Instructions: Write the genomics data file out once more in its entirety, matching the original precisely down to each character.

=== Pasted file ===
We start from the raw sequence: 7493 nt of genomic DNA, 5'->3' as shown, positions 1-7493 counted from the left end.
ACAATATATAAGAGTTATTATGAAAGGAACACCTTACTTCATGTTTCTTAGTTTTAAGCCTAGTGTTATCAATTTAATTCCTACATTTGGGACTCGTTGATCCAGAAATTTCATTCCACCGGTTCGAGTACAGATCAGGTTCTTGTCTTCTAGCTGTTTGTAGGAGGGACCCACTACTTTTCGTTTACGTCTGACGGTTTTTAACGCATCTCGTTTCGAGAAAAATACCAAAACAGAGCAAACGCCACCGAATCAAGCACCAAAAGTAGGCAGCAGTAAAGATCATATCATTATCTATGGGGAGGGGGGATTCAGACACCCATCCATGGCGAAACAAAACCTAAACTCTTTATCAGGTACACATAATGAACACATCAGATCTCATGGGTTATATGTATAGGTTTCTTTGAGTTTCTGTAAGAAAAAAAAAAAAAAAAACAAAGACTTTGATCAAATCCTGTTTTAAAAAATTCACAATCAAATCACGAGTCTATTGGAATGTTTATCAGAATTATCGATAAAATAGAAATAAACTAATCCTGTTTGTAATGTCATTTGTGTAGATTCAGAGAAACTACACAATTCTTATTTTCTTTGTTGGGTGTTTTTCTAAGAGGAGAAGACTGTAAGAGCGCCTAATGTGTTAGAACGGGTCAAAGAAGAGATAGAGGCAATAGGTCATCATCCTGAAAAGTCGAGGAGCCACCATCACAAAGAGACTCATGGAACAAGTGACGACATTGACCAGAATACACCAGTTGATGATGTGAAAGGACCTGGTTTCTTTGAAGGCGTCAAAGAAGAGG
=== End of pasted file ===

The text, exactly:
We start from the raw sequence: 7493 nt of genomic DNA, 5'->3' as shown, positions 1-7493 counted from the left end.
ACAATATATAAGAGTTATTATGAAAGGAACACCTTACTTCATGTTTCTTAGTTTTAAGCCTAGTGTTATCAATTTAATTCCTACATTTGGGACTCGTTGATCCAGAAATTTCATTCCACCGGTTCGAGTACAGATCAGGTTCTTGTCTTCTAGCTGTTTGTAGGAGGGACCCACTACTTTTCGTTTACGTCTGACGGTTTTTAACGCATCTCGTTTCGAGAAAAATACCAAAACAGAGCAAACGCCACCGAATCAAGCACCAAAAGTAGGCAGCAGTAAAGATCATATCATTATCTATGGGGAGGGGGGATTCAGACACCCATCCATGGCGAAACAAAACCTAAACTCTTTATCAGGTACACATAATGAACACATCAGATCTCATGGGTTATATGTATAGGTTTCTTTGAGTTTCTGTAAGAAAAAAAAAAAAAAAAACAAAGACTTTGATCAAATCCTGTTTTAAAAAATTCACAATCAAATCACGAGTCTATTGGAATGTTTATCAGAATTATCGATAAAATAGAAATAAACTAATCCTGTTTGTAATGTCATTTGTGTAGATTCAGAGAAACTACACAATTCTTATTTTCTTTGTTGGGTGTTTTTCTAAGAGGAGAAGACTGTAAGAGCGCCTAATGTGTTAGAACGGGTCAAAGAAGAGATAGAGGCAATAGGTCATCATCCTGAAAAGTCGAGGAGCCACCATCACAAAGAGACTCATGGAACAAGTGACGACATTGACCAGAATACACCAGTTGATGATGTGAAAGGACCTGGTTTCTTTGAAGGCGTCAAAGAAGAGG